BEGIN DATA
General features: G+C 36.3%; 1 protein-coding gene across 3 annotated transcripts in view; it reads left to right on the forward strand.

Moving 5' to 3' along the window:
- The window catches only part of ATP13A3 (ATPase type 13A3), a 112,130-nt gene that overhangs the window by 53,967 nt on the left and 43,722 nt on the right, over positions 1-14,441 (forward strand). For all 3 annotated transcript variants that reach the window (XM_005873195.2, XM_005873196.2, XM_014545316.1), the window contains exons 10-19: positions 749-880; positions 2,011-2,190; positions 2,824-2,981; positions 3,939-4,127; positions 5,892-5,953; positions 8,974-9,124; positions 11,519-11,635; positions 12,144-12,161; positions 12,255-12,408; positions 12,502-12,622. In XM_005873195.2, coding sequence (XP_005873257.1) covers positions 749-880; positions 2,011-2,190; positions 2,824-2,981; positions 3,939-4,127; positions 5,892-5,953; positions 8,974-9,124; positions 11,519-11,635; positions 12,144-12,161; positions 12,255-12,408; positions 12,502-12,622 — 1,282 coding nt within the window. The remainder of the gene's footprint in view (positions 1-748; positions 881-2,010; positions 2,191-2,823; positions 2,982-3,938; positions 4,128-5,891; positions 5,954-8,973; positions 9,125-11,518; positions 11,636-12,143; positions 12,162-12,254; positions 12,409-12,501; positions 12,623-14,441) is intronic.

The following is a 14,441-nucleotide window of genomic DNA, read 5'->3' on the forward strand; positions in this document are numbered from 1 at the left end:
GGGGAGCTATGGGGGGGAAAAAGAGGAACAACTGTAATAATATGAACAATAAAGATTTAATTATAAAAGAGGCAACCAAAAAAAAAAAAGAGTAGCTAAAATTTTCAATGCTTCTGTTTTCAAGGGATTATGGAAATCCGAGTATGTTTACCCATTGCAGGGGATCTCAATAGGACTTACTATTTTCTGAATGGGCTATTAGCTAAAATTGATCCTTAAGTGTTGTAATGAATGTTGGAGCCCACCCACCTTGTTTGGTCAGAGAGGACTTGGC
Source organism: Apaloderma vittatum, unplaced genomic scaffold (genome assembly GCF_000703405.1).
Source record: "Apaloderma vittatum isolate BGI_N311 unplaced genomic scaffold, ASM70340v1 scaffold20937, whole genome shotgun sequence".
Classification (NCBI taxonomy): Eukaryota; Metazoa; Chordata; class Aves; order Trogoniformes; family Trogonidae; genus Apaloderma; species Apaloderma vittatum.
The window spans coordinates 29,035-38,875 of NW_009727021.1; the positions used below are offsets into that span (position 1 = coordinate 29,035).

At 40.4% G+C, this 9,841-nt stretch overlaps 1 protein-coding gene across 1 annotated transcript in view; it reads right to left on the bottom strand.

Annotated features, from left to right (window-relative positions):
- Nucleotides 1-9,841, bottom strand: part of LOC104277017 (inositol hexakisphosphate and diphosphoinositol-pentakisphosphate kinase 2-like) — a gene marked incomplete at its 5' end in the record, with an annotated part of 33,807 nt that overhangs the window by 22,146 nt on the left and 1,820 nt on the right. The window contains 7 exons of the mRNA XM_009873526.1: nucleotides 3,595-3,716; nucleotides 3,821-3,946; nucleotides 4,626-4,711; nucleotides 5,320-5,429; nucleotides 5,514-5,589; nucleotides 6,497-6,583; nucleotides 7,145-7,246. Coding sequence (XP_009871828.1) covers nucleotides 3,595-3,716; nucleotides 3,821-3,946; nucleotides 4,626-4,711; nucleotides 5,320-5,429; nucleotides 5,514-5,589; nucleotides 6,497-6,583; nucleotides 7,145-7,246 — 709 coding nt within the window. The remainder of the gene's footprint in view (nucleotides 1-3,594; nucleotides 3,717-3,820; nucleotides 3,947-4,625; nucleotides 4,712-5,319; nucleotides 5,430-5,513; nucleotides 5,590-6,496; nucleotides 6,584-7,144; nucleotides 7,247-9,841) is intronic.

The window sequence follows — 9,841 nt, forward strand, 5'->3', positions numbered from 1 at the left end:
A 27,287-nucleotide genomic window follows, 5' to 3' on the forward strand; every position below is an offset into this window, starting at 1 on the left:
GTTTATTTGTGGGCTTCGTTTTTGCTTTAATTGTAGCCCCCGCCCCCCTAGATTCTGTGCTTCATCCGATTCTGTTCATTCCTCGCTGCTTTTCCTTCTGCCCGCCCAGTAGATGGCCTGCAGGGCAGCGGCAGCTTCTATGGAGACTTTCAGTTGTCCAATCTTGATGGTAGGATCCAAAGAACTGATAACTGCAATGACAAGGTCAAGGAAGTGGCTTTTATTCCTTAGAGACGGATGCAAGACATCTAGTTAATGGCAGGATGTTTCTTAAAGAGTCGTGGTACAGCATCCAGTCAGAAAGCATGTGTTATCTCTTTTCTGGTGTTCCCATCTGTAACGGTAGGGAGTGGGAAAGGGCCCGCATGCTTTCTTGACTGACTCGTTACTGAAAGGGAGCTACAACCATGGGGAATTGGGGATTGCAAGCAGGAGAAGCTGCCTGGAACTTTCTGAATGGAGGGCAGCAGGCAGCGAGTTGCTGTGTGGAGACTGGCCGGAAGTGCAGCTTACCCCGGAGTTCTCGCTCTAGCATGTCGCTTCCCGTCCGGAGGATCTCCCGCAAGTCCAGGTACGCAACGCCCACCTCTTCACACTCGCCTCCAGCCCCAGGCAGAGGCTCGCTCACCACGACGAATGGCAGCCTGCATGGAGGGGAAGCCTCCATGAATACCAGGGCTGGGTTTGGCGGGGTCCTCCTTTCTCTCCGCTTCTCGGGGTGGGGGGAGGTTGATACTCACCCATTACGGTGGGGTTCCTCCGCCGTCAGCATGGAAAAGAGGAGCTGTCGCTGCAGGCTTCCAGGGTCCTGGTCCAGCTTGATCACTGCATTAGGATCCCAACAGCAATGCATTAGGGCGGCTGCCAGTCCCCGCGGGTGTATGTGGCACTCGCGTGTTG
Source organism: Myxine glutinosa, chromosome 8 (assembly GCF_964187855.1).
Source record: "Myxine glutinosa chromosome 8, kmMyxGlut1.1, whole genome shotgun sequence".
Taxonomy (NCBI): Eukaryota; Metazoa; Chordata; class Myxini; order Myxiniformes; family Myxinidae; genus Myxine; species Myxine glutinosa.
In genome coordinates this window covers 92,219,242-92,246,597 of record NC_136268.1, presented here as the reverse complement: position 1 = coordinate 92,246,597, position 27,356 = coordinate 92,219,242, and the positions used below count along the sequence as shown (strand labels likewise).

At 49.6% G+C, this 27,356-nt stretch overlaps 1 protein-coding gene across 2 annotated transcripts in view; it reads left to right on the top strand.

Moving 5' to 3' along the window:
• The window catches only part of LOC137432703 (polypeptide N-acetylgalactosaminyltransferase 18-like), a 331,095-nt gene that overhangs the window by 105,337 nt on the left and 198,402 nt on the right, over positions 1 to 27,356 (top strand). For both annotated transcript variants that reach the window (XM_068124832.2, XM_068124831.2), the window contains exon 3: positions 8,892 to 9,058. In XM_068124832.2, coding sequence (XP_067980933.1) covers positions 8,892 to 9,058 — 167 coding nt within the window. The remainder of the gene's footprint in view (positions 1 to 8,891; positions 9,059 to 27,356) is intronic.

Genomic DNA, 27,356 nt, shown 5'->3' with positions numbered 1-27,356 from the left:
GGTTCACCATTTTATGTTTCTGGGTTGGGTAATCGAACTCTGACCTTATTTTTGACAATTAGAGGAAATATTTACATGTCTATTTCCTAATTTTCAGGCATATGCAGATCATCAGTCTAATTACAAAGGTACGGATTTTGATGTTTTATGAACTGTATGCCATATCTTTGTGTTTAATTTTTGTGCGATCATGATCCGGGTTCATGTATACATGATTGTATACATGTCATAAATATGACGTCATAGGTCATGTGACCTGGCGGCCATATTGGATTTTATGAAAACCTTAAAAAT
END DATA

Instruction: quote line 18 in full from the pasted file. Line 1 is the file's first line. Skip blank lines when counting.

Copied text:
Taxonomy (NCBI): Eukaryota; Metazoa; Chordata; class Myxini; order Myxiniformes; family Myxinidae; genus Myxine; species Myxine glutinosa.